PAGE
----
Coneflower Quotes

We've searched our database for all the quotes and captions related to Coneflower. Here they are! All 6 of them:

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Those green irises were like gentle pools of brilliant meadows of sage and green-envy coneflowers swaying in a warm breeze. HOLY fuck. What the hell sort of poetry was that dribbling out of my twisted brain?
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Christine Zolendz (Brutally Beautiful (Beautiful, #1))
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She watched the early-morning sun filter out from the trees still glistening from frost, and imagined the way here perennial beds would be thick and wild with beauty in just a few months. And her zinnias and sunflowers and trumpet vine would cover the fence and keep Patsy out. The messy look. That is just how Patsy described it last summer. After Elizabeth dug up the boxwoods and hollies with their geometric precision, their obedient square ugliness, she planted daisies, black-eyed Susans, coneflowers, and phlox. She planted zinnias and cosmos that she had grown from seed. The border had exploded in color and texture. The plants had flowered wild and strong and generous. Every morning, Elizabeth had fingered the velvety petals.
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Mindy Friddle (The Garden Angel)
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butterfly garden is comprised of purple coneflower, Black-eyed Susan, butterfly bush, phlox, milkweed, monardaβ€”or bee balm, as I prefer to call itβ€”lots of plants with luscious nectar that caterpillars love to eat and adult butterflies love to feed upon. I also have ornamental grasses scattered throughout to provide shade and places to hide. But butterflies and bees seem to love my purple coneflower more than anything. They are attracted by its color and stay for its nectar. As if on cue,
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Viola Shipman (The Heirloom Garden)
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I never deadhead the coneflowers, though, for there are few things more beautiful than the sight of a goldfinch still wearing his summer finery and riding a coneflower tossing in the autumn wind.
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Margaret Renkl (The Comfort of Crows: A Backyard Year)
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Black-Eyed Susans, Cosmos, Globe Amaranth, Phlox, Daylilies, and Shasta Daisies Daylilies, Taro, Coneflower, Black-Eyed Susan, Yarrow, and Lavender Global Thistle, Silver Sage, Columbine, and Bee Balm Tulips, Daffodils, Hosta, Grape Hyacinth, and Asters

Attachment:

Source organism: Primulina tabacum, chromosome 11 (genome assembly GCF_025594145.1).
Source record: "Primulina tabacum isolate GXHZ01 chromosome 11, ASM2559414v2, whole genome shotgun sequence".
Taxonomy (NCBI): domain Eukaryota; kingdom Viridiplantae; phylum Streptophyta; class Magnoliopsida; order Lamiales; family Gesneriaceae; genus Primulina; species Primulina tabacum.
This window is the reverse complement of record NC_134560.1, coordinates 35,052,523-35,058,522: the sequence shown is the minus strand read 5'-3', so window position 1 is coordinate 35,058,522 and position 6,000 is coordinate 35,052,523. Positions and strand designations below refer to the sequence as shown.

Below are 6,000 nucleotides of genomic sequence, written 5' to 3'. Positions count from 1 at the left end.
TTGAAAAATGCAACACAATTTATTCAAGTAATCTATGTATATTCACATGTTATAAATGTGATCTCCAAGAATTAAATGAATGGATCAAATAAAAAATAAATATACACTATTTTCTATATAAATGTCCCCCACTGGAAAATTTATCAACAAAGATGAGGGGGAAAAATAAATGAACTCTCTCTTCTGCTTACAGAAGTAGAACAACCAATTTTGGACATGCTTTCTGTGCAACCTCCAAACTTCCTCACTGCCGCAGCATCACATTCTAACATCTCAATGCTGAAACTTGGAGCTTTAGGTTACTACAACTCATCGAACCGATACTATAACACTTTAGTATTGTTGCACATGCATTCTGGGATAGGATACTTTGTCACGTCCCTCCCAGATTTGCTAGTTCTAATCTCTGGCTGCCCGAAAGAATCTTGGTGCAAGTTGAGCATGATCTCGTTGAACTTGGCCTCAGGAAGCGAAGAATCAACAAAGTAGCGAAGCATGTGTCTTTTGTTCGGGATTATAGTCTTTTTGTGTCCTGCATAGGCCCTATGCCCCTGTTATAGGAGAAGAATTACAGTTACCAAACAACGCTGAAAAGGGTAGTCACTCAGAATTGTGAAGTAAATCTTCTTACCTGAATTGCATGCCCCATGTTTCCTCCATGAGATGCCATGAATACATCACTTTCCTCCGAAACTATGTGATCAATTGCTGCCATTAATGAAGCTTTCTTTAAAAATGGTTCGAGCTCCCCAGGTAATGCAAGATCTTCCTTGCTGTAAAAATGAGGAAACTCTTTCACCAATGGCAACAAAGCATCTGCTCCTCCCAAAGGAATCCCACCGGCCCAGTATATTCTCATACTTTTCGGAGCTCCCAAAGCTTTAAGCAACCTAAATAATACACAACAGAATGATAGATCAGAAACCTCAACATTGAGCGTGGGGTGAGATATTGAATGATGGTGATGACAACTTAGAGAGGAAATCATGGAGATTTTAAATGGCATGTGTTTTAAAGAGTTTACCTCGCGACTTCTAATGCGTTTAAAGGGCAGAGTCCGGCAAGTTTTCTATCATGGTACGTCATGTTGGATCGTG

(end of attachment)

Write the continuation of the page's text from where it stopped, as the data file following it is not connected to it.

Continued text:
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Gabe Mabry (Flower Gardening for Beginners: The Essential 3-Step System on How to Plant Flowers, Grow from Seeds, Design Your Landscape, and Maintain a Beautiful Flower Yard)
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It was a short walk from the bridge to the waterfall, and I heard it long before I actually saw it, a loud, roaring sound that reverberated like rolling thunder. We passed under an outcropping of rock, and then there it was on the other side. Quixotic Falls. It took my breath away. The waterfall was so tall, I had to crane my neck to see the top of it. Shimmers of a rainbow reflected in the mist and sunlight, and the air was cool and damp. It felt good in the humidity of the afternoon. I closed my eyes, and enjoyed the mist that clung to my skin, coagulating into droplets. We walked along the underside of it, and the sunlight hit the falling water like it was glimmers of glass. The tunnel between the rock face and the waterfall was smooth and rounded from thousands of years of erosion. Vines crawled across the rocks--- morning glories and four o'clocks and honeysuckles. The waterfall poured down into a small watering hole that then slowly wormed its way into a larger river down the mountain. I knew this place would feel whimsical. Surrounding the swimming hole, the bright pink heather and stark white yarrow mixed with coneflowers and black-eyed Susans.
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Ashley Poston (A Novel Love Story)